What the HELL is going on with you? Are things OK at home? Are you in some kind of trouble? It's just... since series 4 of House of Cards came out, you've been a little... 'lacklustre'?
There's been a lot of controversy recently over Channel 4's hit show, Tattoo Fixers. I've found the whole thing a little bizarre, if I'm honest. I had a brilliant time on Tattoo Fixers. I was treated incredibly well and I'm over the moon with my tattoo.
Nowhere in its description does the BBC state that this is a documentary merely reflecting men's experiences. That leads me to ask the following questions: Are women's experiences niched? Can we really accept that women's experiences are treated as niched?
It is no secret that Jeremy Clarkson's departure from the team has left the programme needing to find its cutting edge. The BBC would never admit it but its biggest grossing programme became so successful because of the ridiculous issues its presenters got it into. Bad news is really good publicity. Honest.
We don't know yet whether Top Gear the reboot will be able to continue the magic formula that made its previous incarnation such a success, however, we have to hand it to them... they've scooped up the baton for creating controversy, and run with it before the show has even hit the airwaves.
Because there is not enough representation and these are early days, we are impatient to see aspects of ourselves represented in the media. We often get angry or upset when we don't see ourselves reflected in a mainstream character, no matter how authentic they may be.
Judging by our winners, British broadcasting is in good health. Viewing figures show that we are watching more TV - whether it's on the big screen, on our smartphones, on a laptop or a tablet. Last year, the average Briton watched 3 hours 51 minutes of TV a day.
Entry to Broadmoor takes time and strict protocol. It houses 210 patients behind its walls whom have serious mental disorders. New construction to transform the building took place in 2014 which was a £242 million pound project. Prior to this there were talks of turning it into a hotel.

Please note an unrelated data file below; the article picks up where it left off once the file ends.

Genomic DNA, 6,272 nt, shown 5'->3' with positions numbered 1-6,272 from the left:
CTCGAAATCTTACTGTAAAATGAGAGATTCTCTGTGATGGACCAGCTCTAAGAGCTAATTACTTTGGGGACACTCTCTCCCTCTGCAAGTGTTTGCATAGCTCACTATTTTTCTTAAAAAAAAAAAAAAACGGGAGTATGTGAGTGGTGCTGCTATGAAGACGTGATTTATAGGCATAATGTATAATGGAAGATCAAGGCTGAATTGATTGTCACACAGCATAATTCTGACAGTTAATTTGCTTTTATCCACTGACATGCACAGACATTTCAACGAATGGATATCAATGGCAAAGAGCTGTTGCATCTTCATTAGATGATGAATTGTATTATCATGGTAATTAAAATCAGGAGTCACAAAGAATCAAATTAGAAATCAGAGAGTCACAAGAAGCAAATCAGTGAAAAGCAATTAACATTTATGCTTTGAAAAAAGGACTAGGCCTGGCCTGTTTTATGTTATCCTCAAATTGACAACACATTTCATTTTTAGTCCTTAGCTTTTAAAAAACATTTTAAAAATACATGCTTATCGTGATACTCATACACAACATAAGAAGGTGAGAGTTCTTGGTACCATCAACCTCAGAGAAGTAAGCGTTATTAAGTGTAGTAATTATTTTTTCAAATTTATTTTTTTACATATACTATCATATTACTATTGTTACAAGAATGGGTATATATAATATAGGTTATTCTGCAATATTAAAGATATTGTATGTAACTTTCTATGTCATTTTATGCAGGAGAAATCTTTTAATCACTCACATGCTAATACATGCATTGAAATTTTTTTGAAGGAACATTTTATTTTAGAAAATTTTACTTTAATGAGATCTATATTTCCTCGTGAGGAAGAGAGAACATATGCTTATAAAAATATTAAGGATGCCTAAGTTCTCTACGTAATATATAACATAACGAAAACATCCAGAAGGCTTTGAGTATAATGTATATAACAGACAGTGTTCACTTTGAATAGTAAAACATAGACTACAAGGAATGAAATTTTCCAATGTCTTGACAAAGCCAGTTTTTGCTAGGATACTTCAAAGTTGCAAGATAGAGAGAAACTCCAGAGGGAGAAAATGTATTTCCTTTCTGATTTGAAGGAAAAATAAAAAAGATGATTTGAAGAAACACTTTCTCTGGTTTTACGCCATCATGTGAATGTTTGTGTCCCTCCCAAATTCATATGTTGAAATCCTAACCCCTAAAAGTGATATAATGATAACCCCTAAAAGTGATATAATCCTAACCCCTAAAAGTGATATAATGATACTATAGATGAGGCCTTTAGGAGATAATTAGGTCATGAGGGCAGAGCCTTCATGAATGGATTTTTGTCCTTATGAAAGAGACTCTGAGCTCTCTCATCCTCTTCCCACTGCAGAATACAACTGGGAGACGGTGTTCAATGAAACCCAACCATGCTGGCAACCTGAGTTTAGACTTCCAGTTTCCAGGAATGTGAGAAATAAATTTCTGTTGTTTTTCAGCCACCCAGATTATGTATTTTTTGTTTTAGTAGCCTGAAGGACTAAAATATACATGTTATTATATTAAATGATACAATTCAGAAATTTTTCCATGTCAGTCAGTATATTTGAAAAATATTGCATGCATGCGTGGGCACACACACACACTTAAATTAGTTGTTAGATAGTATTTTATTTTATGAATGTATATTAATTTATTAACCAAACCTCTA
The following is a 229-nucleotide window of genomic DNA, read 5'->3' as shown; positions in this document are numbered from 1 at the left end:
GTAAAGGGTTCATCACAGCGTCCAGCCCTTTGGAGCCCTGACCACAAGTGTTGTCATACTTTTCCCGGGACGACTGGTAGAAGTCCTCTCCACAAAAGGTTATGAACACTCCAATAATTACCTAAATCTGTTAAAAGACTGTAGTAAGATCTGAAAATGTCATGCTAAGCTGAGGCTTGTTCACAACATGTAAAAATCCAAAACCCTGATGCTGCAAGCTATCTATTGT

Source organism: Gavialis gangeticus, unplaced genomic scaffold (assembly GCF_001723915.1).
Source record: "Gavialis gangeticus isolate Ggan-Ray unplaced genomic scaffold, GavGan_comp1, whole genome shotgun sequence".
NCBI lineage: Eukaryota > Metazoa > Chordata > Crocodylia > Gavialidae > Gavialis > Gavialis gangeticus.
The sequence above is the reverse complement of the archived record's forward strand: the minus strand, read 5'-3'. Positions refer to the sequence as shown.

Standing outside the room my palms were clammy, I had pins and needles in my face and could feel nausea rising from my stomach. I stalled - I couldn't go through the door. All those months in prison flashed through my mind, as well as the moment I threw the punch that changed our lives. Walking in and meeting Joan and David, the parents of 28-year-old James Hodgkinson who I killed with a single punch, was something I needed to do. I knew how important it was for me to tell them how sorry I was face to face.
We live in a world where 'abortion' is a word that's still whispered, and Katie deserves nothing but praise for telling the nation what many of us wouldn't say to our own friends.
Rubygirl UK works with a wide spectrum of vulnerable young people who are from challenging backgrounds & struggle with issues such as deprivation, self harm, abuse, addiction, mental health, bullying and low self esteem. Their focus is on moving forward and making good choices.
So how do we decide whether to stay in or not? Over the coming weeks there will be arguments for both sides. We have to separate the facts from the guff and make an informed choice based on our future within the organisation rather than our questionable past.
Will I miss being 'Chief Censor'? I have managed to retain my love of film, going on the weekends throughout my time at the BBFC, so this I'm sure will continue... I have been privileged to work so closely with so many films, their makers, distributors, exhibitors and of course the BBFC employees who work to classify these compelling artworks.
After watching 'Life after Suicide', part of a BBC 1 series about mental health, I have to say this incredible documentary has changed something inside me irrevocably. Although suicidal ideation is habitual and I try to shield those around me from such dark thoughts, seeing this documentary was very healing and profoundly moving.
The second series of Happy Valley, where the relentlessly awesome Sarah Lancashire plays a police officer who has had the s*** beaten out of her but still sometimes goes out with a hat on, confirms Sally Wainwright as creating some of the most watchable TV we have.
What is a relatively new conversation publicly is far from that in the reality of our industry, but to be fair to BAFTA they have done a considerable amount to promote diversity behind the scenes including providing consistent support for the TriForce Short Film Festival, so fair play.